How Sophie Got Her Cha Cha Back

How Sophie got her cha cha back

I confess; I lost my cha cha for about a month. A wise-ass told me I should look for it under the bed; it wasn’t there. I actually found it on a hike, but more about that later.

It all started innocently enough — back pain. But not just your run of the mill kinda pain. No this was…special. And not like “man cold” special. This was “slipped disc” special. If you’ve ever had a slipped disc, you know and understand my pain.

I had difficulty dressing. Driving. Sitting. Standing. Sleeping. Since most healing occurs during sleep and I couldn’t sleep…well, I was a mess. I got run down. I developed an annoying eye tic, then even more annoying bronchitis.

I stopped doing yoga and most of the things I enjoy because I was too miserable/tired/in pain. I stayed home and felt sorry for myself. I ate convenience food because I didn’t have the energy to shop and cook and clean. I put on eight pounds in a month. I started wearing my fat pants. I took painkillers to numb the pain; they made me depressed. I isolated myself.

I said no to girls’ nights out and yes to Netflix. I caught up on season three of “The Walking Dead” and read a romance novel in one day. Easter dinner was really special; microwaved turkey wieners + strawberry milk + cheese popcorn and more Netflix.

I stopped doing activity because I was afraid of making things worse. I stopped socializing because I felt depressed.

I don’t use that word depression lightly, but when you stay in bed for an entire day, weeping and worried and feeling helpless there is no other way to describe it.

I lost my cha cha. Big time.

I could feel the sexiness and confidence slipping away; I could observe what was happening to me but felt unable to actually do anything about it. I kept rationalizing I’d sort it all out. The next day. Week. Month. Once my back was better. Once I got over my cold. Once I lost weight. I told myself that this was a “tough time”, and I needed to be kind to myself. (Kind usually means permission to eat lots of crap food and not feel guilty about it.)

I kept waiting to feel better – and I wasn’t. A friend told me that I should make sure one of the side effects of the painkillers wasn’t depression. I had a hunch it was, and started cutting back on the meds. I couldn’t cut back on the sweets though, I had a serious sugar addiction going on and I worried that if I didn’t kick it I’d be upping a dress size soon.

I couldn’t deny the truth any longer; I was letting my back problems run my life. I had to get my cha cha back and I couldn’t just wait for it to happen on its own. When previously mentioned friend asked me out on a hike on the weekend I said yes. I could at least try. If my back wasn’t up for it, I could turn around. I was scared though; what if the hike made things worse?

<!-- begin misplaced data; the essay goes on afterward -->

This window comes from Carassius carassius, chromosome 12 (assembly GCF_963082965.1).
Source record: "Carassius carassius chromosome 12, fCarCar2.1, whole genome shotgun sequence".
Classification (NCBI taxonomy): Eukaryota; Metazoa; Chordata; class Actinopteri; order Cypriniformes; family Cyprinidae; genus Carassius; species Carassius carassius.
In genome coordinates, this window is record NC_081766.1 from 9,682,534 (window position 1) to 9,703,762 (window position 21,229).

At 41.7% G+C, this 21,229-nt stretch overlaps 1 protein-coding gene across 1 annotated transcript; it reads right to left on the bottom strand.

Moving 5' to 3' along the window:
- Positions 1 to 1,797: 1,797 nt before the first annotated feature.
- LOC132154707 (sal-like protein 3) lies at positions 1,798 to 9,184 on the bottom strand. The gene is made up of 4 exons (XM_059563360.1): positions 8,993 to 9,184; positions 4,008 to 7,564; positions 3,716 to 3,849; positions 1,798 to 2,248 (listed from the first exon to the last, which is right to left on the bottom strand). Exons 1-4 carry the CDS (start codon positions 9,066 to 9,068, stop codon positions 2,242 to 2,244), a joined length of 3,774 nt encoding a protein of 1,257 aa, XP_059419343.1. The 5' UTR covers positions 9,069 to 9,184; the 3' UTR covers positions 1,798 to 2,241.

My friend picked me up in her Subaru and we drove to the base of the snow-covered mountain. She brought her friend’s dog, and I was glad for the furry company. It was slow hiking – I had to stop a few times and each time I could hear my heart pounding like a drum in my ears. My friend was patient and the dog even more so. We made it to the top in record slow time: one hour and 45 minutes; about 30 minutes slower than usual. Whatever. I’d done it and I felt pleased and surprised that my back wasn’t bothering me at all. In fact, what I feared most – more pain – never happened.

A total non-issue.

Let me just rewind that for a sec. That fear – fear of more pain – was a total non-issue. Which reminds me of the Tom Petty quote, “Most things I worry about never happen anyway.”

Afterwards we enjoyed a soak in the local hot springs, at the foot of our mountain. The snow fell around us gently. My friend smiled in delight when a “perfect snowflake” landed on my hair. She was infatuated with the snow flake. I was infatuated with the day.

And that’s how I got my cha cha back.

My slipped disc is nothing in comparison to other people’s troubles but because of it, I have more empathy for those who struggle with chronic pain. I am also reminded of how important it is to keep pushing the limits of what you *think* is possible. Mountains can be climbed simply by putting one foot in front of the other.

Next: Help! My man is disconnecting.

 

 

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Author Adele Frizzell/Sophie Winters

Sophie Winters is the author of two books on dating and relationships. Sophie’s real name is Adele Frizzell. She enjoys travel, hiking, and lifting heavy weights. She is a competitive bench presser, certified yoga teacher, and mountain addict. She loves inspiring people to get more out of life.

Her first book, The Cha Cha Club Dating Man-ifesto is written for all the single ladies, while her second relationship advice book, It’s Not You, It’s Us: A Guide for Living Together Without Growing Apart is for couples who want more joy, intimacy and respect in their relationship. She is working on her third book.


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